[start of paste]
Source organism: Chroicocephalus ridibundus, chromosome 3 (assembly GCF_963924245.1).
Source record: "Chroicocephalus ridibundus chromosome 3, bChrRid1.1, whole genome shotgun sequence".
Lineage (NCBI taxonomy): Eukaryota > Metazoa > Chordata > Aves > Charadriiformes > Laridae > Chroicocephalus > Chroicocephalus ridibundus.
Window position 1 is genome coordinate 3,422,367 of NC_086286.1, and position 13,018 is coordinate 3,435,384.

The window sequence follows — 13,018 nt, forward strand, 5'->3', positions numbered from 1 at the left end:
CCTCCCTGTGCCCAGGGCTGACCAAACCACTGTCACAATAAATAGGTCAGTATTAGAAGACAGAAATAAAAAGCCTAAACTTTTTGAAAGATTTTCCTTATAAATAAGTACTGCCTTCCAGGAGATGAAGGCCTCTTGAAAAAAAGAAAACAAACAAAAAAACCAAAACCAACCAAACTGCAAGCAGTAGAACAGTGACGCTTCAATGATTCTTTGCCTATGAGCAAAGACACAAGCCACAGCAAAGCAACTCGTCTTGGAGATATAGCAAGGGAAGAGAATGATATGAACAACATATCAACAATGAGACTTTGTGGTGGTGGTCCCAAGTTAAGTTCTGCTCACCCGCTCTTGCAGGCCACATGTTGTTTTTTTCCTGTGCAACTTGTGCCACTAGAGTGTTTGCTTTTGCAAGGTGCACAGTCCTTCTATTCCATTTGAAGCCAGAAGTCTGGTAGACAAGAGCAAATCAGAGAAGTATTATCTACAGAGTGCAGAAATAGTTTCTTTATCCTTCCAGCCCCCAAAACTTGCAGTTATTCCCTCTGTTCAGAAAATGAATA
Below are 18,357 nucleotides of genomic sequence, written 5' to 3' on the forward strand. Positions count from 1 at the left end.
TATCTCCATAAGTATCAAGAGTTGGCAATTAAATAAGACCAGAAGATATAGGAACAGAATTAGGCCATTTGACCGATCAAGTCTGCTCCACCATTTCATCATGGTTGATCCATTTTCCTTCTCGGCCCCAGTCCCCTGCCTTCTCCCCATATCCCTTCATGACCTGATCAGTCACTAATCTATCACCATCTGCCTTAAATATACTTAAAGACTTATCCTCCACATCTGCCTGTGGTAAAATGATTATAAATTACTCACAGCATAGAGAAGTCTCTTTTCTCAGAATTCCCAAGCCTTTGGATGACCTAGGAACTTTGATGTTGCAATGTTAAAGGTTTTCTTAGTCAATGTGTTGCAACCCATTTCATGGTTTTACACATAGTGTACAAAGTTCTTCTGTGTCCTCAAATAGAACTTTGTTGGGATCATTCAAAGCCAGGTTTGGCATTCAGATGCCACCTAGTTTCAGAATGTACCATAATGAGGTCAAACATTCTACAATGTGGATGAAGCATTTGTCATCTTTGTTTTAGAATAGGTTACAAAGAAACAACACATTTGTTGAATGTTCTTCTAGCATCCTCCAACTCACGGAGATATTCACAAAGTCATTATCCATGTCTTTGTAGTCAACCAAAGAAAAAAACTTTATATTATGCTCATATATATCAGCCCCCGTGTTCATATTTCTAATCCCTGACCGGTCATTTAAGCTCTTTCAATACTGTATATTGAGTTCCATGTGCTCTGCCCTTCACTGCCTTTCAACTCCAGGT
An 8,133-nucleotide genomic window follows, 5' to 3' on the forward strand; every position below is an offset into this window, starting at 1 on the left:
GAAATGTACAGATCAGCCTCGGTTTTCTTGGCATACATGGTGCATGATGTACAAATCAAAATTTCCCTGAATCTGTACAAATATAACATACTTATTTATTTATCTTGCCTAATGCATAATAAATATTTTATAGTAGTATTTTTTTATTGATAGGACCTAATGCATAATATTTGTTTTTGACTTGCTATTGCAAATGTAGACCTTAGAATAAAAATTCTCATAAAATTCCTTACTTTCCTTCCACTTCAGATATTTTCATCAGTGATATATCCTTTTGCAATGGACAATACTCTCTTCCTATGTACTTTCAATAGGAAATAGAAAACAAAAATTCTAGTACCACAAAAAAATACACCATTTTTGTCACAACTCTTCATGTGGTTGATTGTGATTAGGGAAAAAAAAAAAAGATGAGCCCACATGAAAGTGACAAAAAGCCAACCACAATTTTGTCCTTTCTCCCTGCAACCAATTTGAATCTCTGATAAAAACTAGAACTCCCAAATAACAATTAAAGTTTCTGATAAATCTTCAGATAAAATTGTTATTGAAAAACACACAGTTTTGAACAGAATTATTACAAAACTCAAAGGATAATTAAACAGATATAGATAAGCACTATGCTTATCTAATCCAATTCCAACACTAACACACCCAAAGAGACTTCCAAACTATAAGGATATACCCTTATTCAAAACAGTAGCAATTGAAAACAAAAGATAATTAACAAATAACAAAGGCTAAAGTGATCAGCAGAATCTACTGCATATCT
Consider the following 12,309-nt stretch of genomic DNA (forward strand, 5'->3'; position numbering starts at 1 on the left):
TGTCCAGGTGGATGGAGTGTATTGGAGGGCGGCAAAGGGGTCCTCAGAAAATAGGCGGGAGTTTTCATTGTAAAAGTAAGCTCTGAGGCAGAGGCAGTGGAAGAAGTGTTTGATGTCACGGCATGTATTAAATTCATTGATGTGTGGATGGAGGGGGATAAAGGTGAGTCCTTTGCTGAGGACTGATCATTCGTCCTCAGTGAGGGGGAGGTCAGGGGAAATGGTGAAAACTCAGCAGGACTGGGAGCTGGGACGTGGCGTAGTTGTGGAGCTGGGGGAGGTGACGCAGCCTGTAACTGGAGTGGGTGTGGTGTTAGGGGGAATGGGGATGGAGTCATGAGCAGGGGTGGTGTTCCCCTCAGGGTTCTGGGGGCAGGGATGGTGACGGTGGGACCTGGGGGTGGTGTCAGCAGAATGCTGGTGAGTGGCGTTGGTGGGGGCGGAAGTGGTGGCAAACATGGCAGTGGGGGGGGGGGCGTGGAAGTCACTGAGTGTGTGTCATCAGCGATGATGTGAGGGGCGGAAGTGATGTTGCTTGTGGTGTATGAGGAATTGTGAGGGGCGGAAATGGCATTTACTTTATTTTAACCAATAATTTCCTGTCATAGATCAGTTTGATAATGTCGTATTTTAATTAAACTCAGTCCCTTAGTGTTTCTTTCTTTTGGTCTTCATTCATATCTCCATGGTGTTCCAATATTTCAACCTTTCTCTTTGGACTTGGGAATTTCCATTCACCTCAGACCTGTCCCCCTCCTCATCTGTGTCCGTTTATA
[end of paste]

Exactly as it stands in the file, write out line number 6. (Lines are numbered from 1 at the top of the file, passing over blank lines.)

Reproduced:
CCTCCCTGTGCCCAGGGCTGACCAAACCACTGTCACAATAAATAGGTCAGTATTAGAAGACAGAAATAAAAAGCCTAAACTTTTTGAAAGATTTTCCTTATAAATAAGTACTGCCTTCCAGGAGATGAAGGCCTCTTGAAAAAAAGAAAACAAACAAAAAAACCAAAACCAACCAAACTGCAAGCAGTAGAACAGTGACGCTTCAATGATTCTTTGCCTATGAGCAAAGACACAAGCCACAGCAAAGCAACTCGTCTTGGAGATATAGCAAGGGAAGAGAATGATATGAACAACATATCAACAATGAGACTTTGTGGTGGTGGTCCCAAGTTAAGTTCTGCTCACCCGCTCTTGCAGGCCACATGTTGTTTTTTTCCTGTGCAACTTGTGCCACTAGAGTGTTTGCTTTTGCAAGGTGCACAGTCCTTCTATTCCATTTGAAGCCAGAAGTCTGGTAGACAAGAGCAAATCAGAGAAGTATTATCTACAGAGTGCAGAAATAGTTTCTTTATCCTTCCAGCCCCCAAAACTTGCAGTTATTCCCTCTGTTCAGAAAATGAATA